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To detect when an outgoing call is answered, I tried creating a PhoneStateListener and listening for TelephonyManager's CALL_STATE_RINGING, CALL_STATE_OFFHOOK, and CALL_STATE_IDLE, from this question, but it does not seem to work, as explained below.

First, I registered the following permission in the manifest:

<uses-permission android:name="android.permission.PROCESS_OUTGOING_CALLS" />

Then, a BroadcastReceiver called OutCallLogger that catches the NEW_OUTGOING_CALL event whenever an outgoing call is made:

<receiver android:name=".listener.OutCallLogger">
    <intent-filter>
        <action android:name="android.intent.action.NEW_OUTGOING_CALL" />
    </intent-filter>
</receiver>

Next, my implementation of OutCallLogger. I set up a boolean called noCallListenerYet to avoid attaching a new PhoneStateListener to the TelephonyManager whenever onReceive() is invoked.

public class OutCallLogger extends BroadcastReceiver {

    private static boolean noCallListenerYet = true;

    @Override
    public void onReceive(final Context context, Intent intent) {
        number = intent.getStringExtra(Intent.EXTRA_PHONE_NUMBER);
        if (noCallListenerYet) {
            final TelephonyManager tm = (TelephonyManager) context.getSystemService(
                    Context.TELEPHONY_SERVICE);
            tm.listen(new PhoneStateListener() {
                @Override
                public void onCallStateChanged(int state, String incomingNumber) {
                    switch (state) {
                        case TelephonyManager.CALL_STATE_RINGING:
                            Log.d(This.LOG_TAG, "RINGING");
                            break;
                        case TelephonyManager.CALL_STATE_OFFHOOK:
                            Log.d(This.LOG_TAG, "OFFHOOK");
                            break;
                        case TelephonyManager.CALL_STATE_IDLE:
                            Log.d(This.LOG_TAG, "IDLE");
                            break;
                        default:
                            Log.d(This.LOG_TAG, "Default: " + state);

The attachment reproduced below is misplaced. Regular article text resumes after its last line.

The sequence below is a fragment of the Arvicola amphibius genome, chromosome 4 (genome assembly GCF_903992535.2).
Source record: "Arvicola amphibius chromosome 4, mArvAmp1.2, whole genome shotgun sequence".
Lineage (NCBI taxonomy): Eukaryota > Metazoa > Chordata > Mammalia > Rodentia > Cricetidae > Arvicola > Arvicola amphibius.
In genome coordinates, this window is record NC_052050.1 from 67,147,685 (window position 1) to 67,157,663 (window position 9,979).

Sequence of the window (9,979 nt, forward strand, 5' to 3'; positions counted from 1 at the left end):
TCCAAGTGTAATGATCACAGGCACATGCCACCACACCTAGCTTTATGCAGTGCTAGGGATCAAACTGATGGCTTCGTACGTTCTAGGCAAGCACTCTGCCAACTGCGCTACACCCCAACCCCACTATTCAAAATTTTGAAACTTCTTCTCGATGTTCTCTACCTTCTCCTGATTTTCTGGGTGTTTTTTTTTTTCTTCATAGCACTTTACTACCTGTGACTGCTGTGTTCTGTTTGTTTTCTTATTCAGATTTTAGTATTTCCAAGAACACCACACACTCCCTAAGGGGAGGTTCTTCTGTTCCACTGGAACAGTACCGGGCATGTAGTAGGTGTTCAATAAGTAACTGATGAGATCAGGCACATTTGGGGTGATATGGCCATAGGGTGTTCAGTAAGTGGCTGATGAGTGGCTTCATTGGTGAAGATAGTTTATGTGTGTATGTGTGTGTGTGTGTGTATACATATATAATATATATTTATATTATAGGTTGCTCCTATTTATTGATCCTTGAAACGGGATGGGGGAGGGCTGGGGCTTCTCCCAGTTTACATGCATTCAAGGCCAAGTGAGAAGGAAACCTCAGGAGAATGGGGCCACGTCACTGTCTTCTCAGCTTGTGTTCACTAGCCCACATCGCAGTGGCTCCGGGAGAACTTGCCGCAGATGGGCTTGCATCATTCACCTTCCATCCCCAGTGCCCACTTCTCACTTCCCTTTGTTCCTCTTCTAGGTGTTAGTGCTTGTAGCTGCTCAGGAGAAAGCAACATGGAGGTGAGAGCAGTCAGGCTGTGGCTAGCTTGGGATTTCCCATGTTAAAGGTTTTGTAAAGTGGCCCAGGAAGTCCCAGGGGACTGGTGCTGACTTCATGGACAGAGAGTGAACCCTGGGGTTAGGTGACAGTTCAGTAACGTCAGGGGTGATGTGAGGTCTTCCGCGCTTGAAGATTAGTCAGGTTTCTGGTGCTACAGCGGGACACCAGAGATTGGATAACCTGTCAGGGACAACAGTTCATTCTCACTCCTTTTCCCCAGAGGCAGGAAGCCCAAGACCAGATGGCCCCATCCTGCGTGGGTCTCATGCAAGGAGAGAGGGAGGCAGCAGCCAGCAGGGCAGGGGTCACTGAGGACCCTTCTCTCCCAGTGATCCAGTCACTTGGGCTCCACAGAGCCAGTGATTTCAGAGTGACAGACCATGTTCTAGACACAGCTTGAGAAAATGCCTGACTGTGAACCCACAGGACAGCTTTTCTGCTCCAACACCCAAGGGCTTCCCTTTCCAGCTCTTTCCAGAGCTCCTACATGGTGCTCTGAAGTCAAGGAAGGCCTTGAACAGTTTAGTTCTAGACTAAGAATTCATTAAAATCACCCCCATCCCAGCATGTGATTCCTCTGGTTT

break;
                    }
                }
            }, PhoneStateListener.LISTEN_CALL_STATE);
            noCallListenerYet = false;
        }
    }

}

Now, when I make an outgoing call in my device, CALL_STATE_RINGING is NEVER invoked. I always only get printouts of "IDLE" to "OFFHOOK" when the other line starts ringing, nothing when the call is answered, and a printout of "IDLE" again when the call is ended.

How can I reliably detect when an outgoing call is answered in Android, or is that even possible?

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6 Answers

The question maybe has no solution. I also want to find the answer before, but I only find two solution for the question. one is "PhoneStateListener" method, but it only judge "call in" status, another is "READ_LOGS" method, but it is not accurate.

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I think I remember reading somewhere that this is not possible. However, I made a call with my Samsung phone and when the other side picked up, the call timer started. –  Matt Quiros Nov 2 '12 at 6:24
    
By the way, what is the "READ_LOGS" method? –  Matt Quiros Nov 3 '12 at 15:12
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Please pay your attention at:

tm.listen(new PhoneStateListener() {
            @Override
            public void onCallStateChanged(int state, String incomingNumber) {
                switch (state) {
                    case TelephonyManager.CALL_STATE_RINGING:
                        Log.d(This.LOG_TAG, "RINGING");
                        break;
                    case TelephonyManager.CALL_STATE_OFFHOOK:
                        Log.d(This.LOG_TAG, "OFFHOOK");
                        break;
                    case TelephonyManager.CALL_STATE_IDLE:
                        Log.d(This.LOG_TAG, "IDLE");
                        break;
                    default:
                        Log.d(This.LOG_TAG, "Default: " + state);
                        break;
                }
            }
        }, PhoneStateListener.LISTEN_CALL_STATE);

Do you see "incomingNumber" argument? Yes, that code just can only detect your phone-call-state when there is an incoming-phone-call to your device.